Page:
Taoiseach: Spain not likely to push for 'hard exit'
The Taoiseach has rejected arguments that the Madrid government wants "the hardest of hard Brexits" to warn Catalonia against breaking with Spain.
She said it was clear Spain would back a hard-line stance in the upcoming Brexit negotiations, which would not help Ireland getting a special case for the North.
"A hardest of hard Brexits would serve as a warning to regions like Catalonia that if they leave the comfort of Spain as a single country in a federal system, it will be pretty cold outside," the Labour TD said.
But, Mr Kenny said he had a special meeting with Mr Rajoy in Madrid recently and could not see merit in what Ms Bruton was saying. "Mr Rajoy has already said he wants the closest relationship with the UK for very particular reasons," the Taoiseach said.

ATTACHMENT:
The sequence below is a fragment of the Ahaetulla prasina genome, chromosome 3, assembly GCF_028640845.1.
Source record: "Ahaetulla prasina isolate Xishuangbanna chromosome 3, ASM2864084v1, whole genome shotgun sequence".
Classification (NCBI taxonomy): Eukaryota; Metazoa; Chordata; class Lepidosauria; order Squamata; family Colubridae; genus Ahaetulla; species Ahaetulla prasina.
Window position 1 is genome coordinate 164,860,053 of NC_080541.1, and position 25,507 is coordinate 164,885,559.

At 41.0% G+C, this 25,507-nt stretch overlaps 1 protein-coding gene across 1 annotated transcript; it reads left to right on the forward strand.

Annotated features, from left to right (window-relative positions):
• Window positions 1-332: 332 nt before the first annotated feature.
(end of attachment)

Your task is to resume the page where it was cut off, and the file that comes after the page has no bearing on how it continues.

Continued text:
Mr Kenny said his discussions with Mr Rajoy had focused on the large number of British people currently living in Spain and the large volume of Spanish investments in Britain. He said the case of Catalonia was "an internal matter for Spain" and the status of Gibraltar was an issue to be dealt with directly by Britain and Spain.
Ms Burton said matters like those surrounding Spanish regional problems compounded the issue. It was clear that difficult negotiations lay ahead.
"At the end of the day, there will have to be some very difficult negotiations. We are just not getting any sense of how the Taoiseach is strategically preparing for those negotiations," Ms Burton said.
Mr Kenny said the North's position was governed by the Good Friday Agreement which had international status.
"The situation of the island of Ireland, and the Northern Ireland end of that within the island of Ireland, is unique," the Taoiseach insisted.